Good House Keeping and Pollution Prevention for Permittee Owned Operations(Updated September 2023) Implement an operations and maintenance program for municipal-owned operations that has a goal of preventing or reducing pollutant runoff and protecting water quality.


    What is the City's IDDE Program?

    IDDE stands for Illicit Discharge Detection and Elimination. The goal of the City’s IDDE Program is to find non-stormwater discharges to the City’s drainage system through water quality sampling and investigations. When these illicit connections are found, the City works with property owners or completes infrastructure repairs to eliminate them. 

    Phosphorus Control Planning?

    In accordance with the City’s Municipal Separate Storm Sewer System (MS4) Permit, Cambridge is developing a Phosphorus Control Plan to address stormwater runoff to the Charles River. As part of the City’s stormwater program, Cambridge is working to reduce its current phosphorus loads to the Charles River through a combination of non-structural controls, like street cleaning, and structural controls, like tree box filters and rain gardens. Phase 1 of this plan must achieve the first 25% of the City’s phosphorus load reduction requirement by June 30, 2028.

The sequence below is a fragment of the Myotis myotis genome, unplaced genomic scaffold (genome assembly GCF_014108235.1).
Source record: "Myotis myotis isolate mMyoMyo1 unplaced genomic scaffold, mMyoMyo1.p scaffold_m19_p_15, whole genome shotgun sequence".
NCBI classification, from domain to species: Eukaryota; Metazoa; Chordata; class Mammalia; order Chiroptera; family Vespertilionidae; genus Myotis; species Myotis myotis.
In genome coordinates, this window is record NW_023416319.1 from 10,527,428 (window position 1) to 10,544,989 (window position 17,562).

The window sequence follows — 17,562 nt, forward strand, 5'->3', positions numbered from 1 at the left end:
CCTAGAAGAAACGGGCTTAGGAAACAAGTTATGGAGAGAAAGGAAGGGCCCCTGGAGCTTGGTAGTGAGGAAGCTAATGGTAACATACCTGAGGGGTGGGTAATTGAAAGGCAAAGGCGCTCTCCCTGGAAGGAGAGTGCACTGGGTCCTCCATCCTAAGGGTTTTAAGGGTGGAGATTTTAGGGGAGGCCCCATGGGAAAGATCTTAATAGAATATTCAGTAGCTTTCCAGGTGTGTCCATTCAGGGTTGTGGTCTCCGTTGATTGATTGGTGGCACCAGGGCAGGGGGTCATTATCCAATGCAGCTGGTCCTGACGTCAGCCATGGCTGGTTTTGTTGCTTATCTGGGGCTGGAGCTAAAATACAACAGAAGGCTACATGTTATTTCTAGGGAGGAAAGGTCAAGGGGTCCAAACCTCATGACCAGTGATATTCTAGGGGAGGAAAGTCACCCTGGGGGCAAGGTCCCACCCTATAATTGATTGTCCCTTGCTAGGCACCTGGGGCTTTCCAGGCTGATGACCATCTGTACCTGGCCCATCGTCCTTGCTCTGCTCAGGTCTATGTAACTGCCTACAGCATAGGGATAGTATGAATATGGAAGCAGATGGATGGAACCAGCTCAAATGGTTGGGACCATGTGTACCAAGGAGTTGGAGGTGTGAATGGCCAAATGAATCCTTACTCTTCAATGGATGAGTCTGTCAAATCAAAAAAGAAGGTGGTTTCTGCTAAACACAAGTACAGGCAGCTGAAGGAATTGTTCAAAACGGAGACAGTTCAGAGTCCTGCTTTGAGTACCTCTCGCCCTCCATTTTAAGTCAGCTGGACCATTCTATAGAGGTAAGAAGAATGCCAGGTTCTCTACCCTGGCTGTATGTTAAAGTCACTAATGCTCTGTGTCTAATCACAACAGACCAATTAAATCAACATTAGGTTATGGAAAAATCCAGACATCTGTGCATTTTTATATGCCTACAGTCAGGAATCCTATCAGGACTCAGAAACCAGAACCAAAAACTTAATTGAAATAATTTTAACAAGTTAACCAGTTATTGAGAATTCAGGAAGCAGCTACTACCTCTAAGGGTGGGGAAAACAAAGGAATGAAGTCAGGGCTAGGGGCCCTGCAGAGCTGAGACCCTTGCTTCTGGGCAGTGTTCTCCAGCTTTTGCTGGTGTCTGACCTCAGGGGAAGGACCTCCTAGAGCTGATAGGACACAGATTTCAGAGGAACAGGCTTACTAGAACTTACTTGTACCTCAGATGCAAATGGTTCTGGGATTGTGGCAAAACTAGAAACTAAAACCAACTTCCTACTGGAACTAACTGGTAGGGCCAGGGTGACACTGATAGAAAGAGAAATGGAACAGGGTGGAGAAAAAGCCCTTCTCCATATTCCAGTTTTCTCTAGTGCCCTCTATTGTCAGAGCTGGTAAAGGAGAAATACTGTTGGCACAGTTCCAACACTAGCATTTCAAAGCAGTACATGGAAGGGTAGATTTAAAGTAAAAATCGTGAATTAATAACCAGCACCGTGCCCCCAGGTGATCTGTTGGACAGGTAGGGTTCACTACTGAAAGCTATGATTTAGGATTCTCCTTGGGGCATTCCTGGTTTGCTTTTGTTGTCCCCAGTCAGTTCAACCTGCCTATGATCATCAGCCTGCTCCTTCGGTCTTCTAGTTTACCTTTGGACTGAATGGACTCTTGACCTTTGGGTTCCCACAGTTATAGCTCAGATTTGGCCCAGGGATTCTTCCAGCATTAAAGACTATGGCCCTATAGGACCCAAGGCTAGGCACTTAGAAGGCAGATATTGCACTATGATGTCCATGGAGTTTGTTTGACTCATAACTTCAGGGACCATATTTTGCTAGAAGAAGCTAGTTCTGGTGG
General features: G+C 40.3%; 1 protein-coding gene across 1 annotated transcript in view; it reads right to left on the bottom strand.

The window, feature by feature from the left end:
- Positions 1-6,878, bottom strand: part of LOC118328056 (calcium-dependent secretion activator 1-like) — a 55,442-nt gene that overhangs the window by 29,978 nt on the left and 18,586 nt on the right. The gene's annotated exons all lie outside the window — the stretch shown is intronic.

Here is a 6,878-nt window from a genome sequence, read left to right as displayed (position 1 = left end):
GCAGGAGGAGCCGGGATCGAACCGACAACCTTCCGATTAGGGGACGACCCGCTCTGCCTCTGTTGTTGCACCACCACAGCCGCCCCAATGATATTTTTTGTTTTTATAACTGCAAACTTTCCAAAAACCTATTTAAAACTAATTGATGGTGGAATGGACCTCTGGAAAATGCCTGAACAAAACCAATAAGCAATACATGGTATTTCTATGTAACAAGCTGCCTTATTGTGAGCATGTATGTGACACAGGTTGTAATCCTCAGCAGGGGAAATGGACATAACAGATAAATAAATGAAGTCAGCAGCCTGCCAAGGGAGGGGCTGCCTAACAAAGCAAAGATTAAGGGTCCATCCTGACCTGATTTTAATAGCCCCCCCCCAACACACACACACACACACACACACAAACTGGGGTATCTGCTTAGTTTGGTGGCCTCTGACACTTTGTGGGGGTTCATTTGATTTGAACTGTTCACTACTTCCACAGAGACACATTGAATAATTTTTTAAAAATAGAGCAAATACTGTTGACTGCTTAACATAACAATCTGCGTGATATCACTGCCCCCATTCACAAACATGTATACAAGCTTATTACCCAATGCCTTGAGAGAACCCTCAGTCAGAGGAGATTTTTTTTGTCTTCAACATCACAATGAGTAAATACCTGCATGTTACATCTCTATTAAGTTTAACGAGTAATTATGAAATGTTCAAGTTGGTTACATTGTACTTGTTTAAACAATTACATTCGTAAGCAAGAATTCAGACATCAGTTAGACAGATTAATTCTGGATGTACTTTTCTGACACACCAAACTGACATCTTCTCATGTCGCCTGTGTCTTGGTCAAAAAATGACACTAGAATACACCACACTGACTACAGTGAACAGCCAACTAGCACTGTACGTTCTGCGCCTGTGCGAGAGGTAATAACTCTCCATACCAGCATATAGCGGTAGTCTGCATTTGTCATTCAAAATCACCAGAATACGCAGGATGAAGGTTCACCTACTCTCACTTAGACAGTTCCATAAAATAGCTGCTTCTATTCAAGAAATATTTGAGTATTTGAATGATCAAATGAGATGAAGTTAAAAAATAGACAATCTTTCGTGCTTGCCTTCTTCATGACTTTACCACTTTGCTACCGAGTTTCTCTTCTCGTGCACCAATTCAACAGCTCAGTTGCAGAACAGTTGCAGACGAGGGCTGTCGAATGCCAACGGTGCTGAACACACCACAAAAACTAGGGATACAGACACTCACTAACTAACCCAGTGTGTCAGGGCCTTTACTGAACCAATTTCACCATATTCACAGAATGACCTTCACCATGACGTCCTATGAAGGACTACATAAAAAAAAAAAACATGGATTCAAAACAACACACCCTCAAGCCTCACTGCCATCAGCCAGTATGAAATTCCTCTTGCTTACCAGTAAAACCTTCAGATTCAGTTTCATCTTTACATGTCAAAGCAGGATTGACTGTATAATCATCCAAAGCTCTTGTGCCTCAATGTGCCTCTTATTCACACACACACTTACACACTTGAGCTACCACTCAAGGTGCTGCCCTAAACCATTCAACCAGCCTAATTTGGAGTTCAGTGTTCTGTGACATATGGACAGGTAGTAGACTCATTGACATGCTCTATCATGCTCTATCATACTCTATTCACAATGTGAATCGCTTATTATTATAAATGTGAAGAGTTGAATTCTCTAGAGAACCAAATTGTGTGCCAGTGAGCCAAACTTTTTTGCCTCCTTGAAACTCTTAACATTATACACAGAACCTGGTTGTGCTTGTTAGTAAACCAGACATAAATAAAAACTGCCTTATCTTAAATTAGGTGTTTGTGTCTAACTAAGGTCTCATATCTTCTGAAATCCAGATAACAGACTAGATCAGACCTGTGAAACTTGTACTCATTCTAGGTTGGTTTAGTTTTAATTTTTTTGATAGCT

A factsheet is also available, which summarizes the impact of excess phosphorus in water bodies and key elements of the City’s plan.

    Link to Phosphorus Control Plan Factsheet
    Link to Phosphorus Control Plan

    Page was posted on 3/18/2019 6:08 PM
    Page was last modified on 6/7/2024 11:49 AM